Bei Bei, a giant panda at the National Zoo, had a stomachache. But zookeepers figured something more was going on.

He had several other concerning symptoms — nausea, not much of an appetite and lack of sleep. They figured it might be a mucous stool. And after a thorough vet exam, their diagnosis turned out to be right.

Bei Bei “passed a mucous stool” Sunday and had started “eating and defecating normally again,” according to the zoo. But then it appeared as if he didn’t feel well again Monday.

He didn’t want to go outside and seemed “reluctant to eat,” officials said.

Bei Bei, the Smithsonian National Zoo's giant panda, celebrated his second birthday with cake Aug. 22. (Reuters)

Bei Bei is 2 years old.

Zookeepers watched him closely Monday night and did a full veterinary exam Tuesday. Blood and urine samples were taken, according to the zoo, and he got a full exam of his stomach and colon with an endoscope camera.

Officials said that the exam went well and that they “found evidence of a mucous stool but not an intestinal blockage.” Some bacteria in his urine suggested that he may have a urinary tract infection.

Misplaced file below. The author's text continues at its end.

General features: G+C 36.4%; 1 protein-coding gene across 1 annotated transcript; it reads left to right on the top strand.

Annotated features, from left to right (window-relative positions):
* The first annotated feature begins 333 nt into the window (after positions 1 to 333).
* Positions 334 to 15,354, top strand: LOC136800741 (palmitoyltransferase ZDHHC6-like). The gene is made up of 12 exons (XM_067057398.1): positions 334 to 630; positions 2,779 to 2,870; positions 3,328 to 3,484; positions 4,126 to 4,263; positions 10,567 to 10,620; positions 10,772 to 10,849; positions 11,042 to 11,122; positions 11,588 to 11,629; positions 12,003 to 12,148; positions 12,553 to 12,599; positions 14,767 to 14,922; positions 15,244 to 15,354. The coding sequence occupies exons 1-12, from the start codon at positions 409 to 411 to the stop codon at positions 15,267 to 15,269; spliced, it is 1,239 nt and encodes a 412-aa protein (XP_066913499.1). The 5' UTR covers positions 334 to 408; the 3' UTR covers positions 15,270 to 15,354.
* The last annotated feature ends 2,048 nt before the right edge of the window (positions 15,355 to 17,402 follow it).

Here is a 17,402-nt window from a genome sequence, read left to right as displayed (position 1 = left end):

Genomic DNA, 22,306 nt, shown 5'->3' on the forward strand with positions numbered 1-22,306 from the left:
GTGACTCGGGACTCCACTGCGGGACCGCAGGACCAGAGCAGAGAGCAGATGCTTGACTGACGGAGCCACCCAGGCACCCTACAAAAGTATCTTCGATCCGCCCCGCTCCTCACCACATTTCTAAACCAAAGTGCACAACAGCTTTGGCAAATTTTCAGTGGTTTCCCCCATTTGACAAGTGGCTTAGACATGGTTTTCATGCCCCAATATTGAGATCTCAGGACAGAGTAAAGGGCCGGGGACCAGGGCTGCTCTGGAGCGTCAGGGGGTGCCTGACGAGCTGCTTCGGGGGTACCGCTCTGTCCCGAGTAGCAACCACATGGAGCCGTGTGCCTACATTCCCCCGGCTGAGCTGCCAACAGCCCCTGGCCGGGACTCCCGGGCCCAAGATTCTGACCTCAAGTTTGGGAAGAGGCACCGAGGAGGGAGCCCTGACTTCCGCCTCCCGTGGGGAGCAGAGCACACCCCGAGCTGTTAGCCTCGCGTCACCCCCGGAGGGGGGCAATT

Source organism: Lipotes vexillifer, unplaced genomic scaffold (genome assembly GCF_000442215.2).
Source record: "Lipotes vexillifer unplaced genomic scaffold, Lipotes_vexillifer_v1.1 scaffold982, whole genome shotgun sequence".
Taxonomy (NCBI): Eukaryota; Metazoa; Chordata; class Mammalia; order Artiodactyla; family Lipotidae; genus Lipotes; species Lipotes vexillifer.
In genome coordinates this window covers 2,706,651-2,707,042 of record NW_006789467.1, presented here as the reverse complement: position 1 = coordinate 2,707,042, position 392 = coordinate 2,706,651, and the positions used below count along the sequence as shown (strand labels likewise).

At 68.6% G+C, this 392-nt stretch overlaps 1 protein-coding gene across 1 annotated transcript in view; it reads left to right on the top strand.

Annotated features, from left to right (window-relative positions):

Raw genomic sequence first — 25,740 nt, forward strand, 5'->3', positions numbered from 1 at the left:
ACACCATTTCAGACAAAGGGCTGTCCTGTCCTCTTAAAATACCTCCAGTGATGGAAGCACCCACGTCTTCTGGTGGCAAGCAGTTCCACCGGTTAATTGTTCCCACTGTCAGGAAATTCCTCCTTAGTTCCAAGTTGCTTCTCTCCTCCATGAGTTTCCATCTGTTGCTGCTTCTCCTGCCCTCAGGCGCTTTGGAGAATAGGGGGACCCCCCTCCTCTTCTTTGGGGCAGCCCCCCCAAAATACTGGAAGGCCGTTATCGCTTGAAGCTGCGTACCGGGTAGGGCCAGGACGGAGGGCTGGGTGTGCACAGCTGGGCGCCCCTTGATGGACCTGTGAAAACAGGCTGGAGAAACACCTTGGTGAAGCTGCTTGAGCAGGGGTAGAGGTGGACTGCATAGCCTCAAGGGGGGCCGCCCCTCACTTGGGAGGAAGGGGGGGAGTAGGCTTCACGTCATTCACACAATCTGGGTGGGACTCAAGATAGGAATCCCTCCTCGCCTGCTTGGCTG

For giant pandas, mucous stools are not uncommon. Officials at the zoo said that Bei Bei has passed several of them and that Tian Tian and Mei Xiang — two other giant pandas — also get them occasionally.

On Wednesday, Bei Bei was “bright and alert,” the zoo said, and had recovered from his exam. For his recovery, he was offered small amounts of bamboo and honey water.

Keepers said he was getting back to his “normal routine and spending time outside.”

“He settled in for a morning nap in his preferred tree,” zoo officials said in a statement.

Bei Bei will get smaller meals over the next few days, officials said, as he continues to recover.